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Church ignored child sex abuse by ex-general synod member, says review

Fri 25 May 2018
By Press Association

The Church of England ignored child sex abuse carried out by a former member of the General Synod, a review has found.

Jeremy Dowling, a lay preacher, school teacher and church employee, abused young boys in the 1970s and was jailed in 2015.

A review by the Diocese of Truro said several bishops were told about the abuse and did not act.

 

It found there was a "probable misunderstanding" by church leaders over a decision by the authorities not to prosecute Dowling in the 1970s.

Dowling became a member of general synod in 1977 and was communications officer for the Diocese of Truro from 2003 to 2009.

The school in Cornwall where Dowling carried out the abuse is not identified in the report.

But in September 1972 an unnamed canon, who was chairman of the board of governors, wrote to Bishop of Truro Maurice Key to inform him Dowling had admitted some sexual offences against boys and offered to resign.

In reply, the bishop said: "It is terribly said that his should have happened, not only because it is a tragedy for Jeremy Dowling, but it can be a real blow for the school and the Church.

"The devil is certainly a master at attacking where he can do most harm."

The following December the director of public prosecutions decided not to prosecute Dowling.

The diocese review noted "the level of corroborative evidence to bring a successful prosecution of sexual abuse against a child was extremely high" but said the Church had "its own responsibilities to judge such behaviour".

The review said successive bishops knew about the allegations against Dowling but did not launch any investigation or take any action.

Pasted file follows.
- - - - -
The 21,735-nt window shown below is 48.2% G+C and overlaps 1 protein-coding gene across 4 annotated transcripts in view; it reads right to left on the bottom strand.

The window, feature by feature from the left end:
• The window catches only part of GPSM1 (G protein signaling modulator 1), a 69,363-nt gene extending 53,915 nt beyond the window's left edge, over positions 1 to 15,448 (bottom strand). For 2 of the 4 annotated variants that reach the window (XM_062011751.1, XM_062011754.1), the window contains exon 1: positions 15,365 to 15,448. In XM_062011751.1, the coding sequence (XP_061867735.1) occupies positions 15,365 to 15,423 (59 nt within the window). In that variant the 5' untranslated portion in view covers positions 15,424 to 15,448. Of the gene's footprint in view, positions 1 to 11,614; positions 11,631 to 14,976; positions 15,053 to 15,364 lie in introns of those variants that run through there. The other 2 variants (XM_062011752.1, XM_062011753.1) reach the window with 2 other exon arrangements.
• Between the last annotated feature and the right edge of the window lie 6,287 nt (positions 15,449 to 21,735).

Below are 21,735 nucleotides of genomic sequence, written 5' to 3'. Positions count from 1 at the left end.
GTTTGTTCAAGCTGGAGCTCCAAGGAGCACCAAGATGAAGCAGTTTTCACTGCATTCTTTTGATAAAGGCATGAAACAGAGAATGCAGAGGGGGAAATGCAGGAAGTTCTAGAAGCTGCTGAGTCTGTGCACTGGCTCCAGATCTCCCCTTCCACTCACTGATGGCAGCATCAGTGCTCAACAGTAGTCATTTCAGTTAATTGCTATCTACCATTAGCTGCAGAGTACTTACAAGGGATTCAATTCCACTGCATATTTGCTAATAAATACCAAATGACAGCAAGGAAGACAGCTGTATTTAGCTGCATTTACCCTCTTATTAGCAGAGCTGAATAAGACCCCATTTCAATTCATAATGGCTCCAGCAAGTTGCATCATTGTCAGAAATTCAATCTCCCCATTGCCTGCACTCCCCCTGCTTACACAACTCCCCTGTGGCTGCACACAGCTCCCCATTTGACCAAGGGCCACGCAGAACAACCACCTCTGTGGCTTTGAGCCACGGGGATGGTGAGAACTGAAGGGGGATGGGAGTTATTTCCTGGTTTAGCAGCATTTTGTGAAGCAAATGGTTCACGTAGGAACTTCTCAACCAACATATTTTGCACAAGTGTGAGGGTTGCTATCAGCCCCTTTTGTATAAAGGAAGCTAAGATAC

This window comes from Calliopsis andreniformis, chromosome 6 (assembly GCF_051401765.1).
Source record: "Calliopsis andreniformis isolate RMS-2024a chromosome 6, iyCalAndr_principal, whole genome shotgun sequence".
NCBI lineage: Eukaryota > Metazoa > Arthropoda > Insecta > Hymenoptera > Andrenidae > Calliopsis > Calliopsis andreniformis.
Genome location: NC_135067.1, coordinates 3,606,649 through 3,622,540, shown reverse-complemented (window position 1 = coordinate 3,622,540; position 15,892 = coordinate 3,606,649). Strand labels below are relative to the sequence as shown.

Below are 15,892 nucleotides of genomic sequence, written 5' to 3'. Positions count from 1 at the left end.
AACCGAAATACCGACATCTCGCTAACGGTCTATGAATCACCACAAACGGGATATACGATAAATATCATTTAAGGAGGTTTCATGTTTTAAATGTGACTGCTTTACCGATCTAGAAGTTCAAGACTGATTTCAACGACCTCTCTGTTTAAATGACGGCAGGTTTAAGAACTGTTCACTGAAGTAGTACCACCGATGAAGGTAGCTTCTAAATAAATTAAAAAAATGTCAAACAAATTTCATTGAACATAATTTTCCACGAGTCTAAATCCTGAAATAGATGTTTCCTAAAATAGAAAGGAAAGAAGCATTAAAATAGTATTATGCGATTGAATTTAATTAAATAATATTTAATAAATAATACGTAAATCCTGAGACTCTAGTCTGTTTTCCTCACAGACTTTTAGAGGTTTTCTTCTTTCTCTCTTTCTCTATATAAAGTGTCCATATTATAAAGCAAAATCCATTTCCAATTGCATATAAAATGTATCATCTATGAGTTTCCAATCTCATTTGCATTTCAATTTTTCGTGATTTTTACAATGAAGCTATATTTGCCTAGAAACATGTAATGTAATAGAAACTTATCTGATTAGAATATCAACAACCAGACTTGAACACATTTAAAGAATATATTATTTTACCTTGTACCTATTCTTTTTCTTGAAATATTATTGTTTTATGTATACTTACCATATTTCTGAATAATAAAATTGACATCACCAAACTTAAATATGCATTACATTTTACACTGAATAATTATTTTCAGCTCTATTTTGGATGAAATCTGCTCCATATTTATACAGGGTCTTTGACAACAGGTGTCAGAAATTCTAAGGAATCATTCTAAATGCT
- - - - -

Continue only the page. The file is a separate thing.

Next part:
Dr Andy Thompson, who wrote the review, said: "I was disappointed by what I found, but not surprised.

"Sadly, we have heard numerous examples of people in positions of power and influence behaving in a different way in the 1970s when it came to dealing with serious allegations.

"Certainly, it is a way that is entirely unacceptable by today's standards.

"They saw the decision by the DPP not to proceed with a prosecution as meaning that they didn't need to do anything, but my strong point is that they did have a responsibility to investigate.

"Because they didn't take it any further it enabled Jeremy Dowling to reach a position where he made up his own rules, and his position within the church lent him credibility and authority."

The Rt Revd Dr Chris Goldsmith, Bishop of St Germans, apologised to anyone who had suffered because of past failings.

"It was important for us to look into what happened in this situation and consider whether we as an organisation made mistakes at that time, and whether we can learn new ways in which to make the church safer for all," he said.

"My apology on behalf of the diocese to anybody who has suffered as a result of past failings is abject, sincere and heartfelt.

"It was with a sense of disappointment, sorrow and shame that we read of a failure to act and make any independent investigation of Jeremy Dowling after the initial allegations were made.

"Thankfully, there have been changes in society and attitudes as a whole, changes to the law, and many changes to the structures, culture, procedures and policies of the church, and the Diocese of Truro is no exception."

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